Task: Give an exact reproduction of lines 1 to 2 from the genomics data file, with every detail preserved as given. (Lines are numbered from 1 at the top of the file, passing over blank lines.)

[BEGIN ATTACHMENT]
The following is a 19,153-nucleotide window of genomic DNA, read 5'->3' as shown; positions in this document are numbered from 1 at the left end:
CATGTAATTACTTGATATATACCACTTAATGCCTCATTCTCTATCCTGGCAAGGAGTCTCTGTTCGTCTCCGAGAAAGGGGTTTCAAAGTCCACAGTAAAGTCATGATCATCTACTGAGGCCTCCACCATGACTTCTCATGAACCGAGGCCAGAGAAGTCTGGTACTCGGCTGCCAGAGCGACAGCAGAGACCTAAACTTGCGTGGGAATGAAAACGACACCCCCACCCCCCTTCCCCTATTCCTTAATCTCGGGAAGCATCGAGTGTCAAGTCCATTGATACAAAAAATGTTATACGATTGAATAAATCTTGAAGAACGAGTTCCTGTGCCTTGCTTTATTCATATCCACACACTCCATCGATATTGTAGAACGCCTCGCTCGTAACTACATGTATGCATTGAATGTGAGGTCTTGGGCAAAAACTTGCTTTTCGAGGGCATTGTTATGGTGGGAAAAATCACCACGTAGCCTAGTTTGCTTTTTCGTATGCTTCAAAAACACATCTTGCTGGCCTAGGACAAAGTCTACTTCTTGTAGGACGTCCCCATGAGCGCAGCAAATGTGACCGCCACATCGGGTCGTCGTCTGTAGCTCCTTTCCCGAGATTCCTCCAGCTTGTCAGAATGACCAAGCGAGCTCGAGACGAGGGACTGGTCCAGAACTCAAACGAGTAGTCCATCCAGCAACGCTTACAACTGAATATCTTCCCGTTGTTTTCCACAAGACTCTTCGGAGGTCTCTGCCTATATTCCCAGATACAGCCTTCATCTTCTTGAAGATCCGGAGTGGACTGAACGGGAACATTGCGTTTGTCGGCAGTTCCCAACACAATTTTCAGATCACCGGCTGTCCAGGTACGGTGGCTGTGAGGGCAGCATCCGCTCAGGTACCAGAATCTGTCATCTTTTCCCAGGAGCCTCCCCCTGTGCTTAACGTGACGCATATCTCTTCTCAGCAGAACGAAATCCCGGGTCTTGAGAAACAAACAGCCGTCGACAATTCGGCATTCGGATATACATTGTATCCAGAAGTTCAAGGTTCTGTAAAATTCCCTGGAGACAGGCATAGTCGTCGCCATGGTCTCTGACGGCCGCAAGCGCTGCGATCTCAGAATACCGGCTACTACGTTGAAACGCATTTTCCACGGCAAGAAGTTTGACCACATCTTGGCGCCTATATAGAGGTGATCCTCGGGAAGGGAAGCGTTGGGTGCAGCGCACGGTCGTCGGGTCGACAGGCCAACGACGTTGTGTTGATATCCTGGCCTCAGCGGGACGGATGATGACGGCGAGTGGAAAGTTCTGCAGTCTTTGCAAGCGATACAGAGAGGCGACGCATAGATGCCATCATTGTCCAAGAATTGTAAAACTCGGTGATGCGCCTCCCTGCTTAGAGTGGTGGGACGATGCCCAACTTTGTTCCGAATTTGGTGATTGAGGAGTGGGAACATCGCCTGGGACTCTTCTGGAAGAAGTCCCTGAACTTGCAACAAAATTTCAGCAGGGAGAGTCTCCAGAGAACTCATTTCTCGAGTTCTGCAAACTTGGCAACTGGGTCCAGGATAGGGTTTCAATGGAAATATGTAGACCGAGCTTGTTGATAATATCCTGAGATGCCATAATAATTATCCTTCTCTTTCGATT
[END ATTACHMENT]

The following is a 19,153-nucleotide window of genomic DNA, read 5'->3' as shown; positions in this document are numbered from 1 at the left end:
CATGTAATTACTTGATATATACCACTTAATGCCTCATTCTCTATCCTGGCAAGGAGTCTCTGTTCGTCTCCGAGAAAGGGGTTTCAAAGTCCACAGTAAAGTCATGATCATCTACTGAGGCCTCCACCATGACTTCTCATGAACCGAGGCCAGAGAAGTCTGGTACTCGGCTGCCAGAGCGACAGCAGAGACCTAAACTTGCGTGGGAATGAAAACGACACCCCCACCCCCCTTCCCCTATTCCTTAATCTCGGGAAGCATCGAGTGTCAAGTCCATTGATACAAAAAATGTTATACGATTGAATAAATCTTGAAGAACGAGTTCCTGTGCCTTGCTTTATTCATATCCACACACTCCATCGATATTGTAGAACGCCTCGCTCGTAACTACATGTATGCATTGAATGTGAGGTCTTGGGCAAAAACTTGCTTTTCGAGGGCATTGTTATGGTGGGAAAAATCACCACGTAGCCTAGTTTGCTTTTTCGTATGCTTCAAAAACACATCTTGCTGGCCTAGGACAAAGTCTACTTCTTGTAGGACGTCCCCATGAGCGCAGCAAATGTGACCGCCACATCGGGTCGTCGTCTGTAGCTCCTTTCCCGAGATTCCTCCAGCTTGTCAGAATGACCAAGCGAGCTCGAGACGAGGGACTGGTCCAGAACTCAAACGAGTAGTCCATCCAGCAACGCTTACAACTGAATATCTTCCCGTTGTTTTCCACAAGACTCTTCGGAGGTCTCTGCCTATATTCCCAGATACAGCCTTCATCTTCTTGAAGATCCGGAGTGGACTGAACGGGAACATTGCGTTTGTCGGCAGTTCCCAACACAATTTTCAGATCACCGGCTGTCCAGGTACGGTGGCTGTGAGGGCAGCATCCGCTCAGGTACCAGAATCTGTCATCTTTTCCCAGGAGCCTCCCCCTGTGCTTAACGTGACGCATATCTCTTCTCAGCAGAACGAAATCCCGGGTCTTGAGAAACAAACAGCCGTCGACAATTCGGCATTCGGATATACATTGTATCCAGAAGTTCAAGGTTCTGTAAAATTCCCTGGAGACAGGCATAGTCGTCGCCATGGTCTCTGACGGCCGCAAGCGCTGCGATCTCAGAATACCGGCTACTACGTTGAAACGCATTTTCCACGGCAAGAAGTTTGACCACATCTTGGCGCCTATATAGAGGTGATCCTCGGGAAGGGAAGCGTTGGGTGCAGCGCACGGTCGTCGGGTCGACAGGCCAACGACGTTGTGTTGATATCCTGGCCTCAGCGGGACGGATGATGACGGCGAGTGGAAAGTTCTGCAGTCTTTGCAAGCGATACAGAGAGGCGACGCATAGATGCCATCATTGTCCAAGAATTGTAAAACTCGGTGATGCGCCTCCCTGCTTAGAGTGGTGGGACGATGCCCAACTTTGTTCCGAATTTGGTGATTGAGGAGTGGGAACATCGCCTGGGACTCTTCTGGAAGAAGTCCCTGAACTTGCAACAAAATTTCAGCAGGGAGAGTCTCCAGAGAACTCATTTCTCGAGTTCTGCAAACTTGGCAACTGGGTCCAGGATAGGGTTTCAATGGAAATATGTAGACCGAGCTTGTTGATAATATCCTGAGATGCCATAATAATTATCCTTCTCTTTCGATT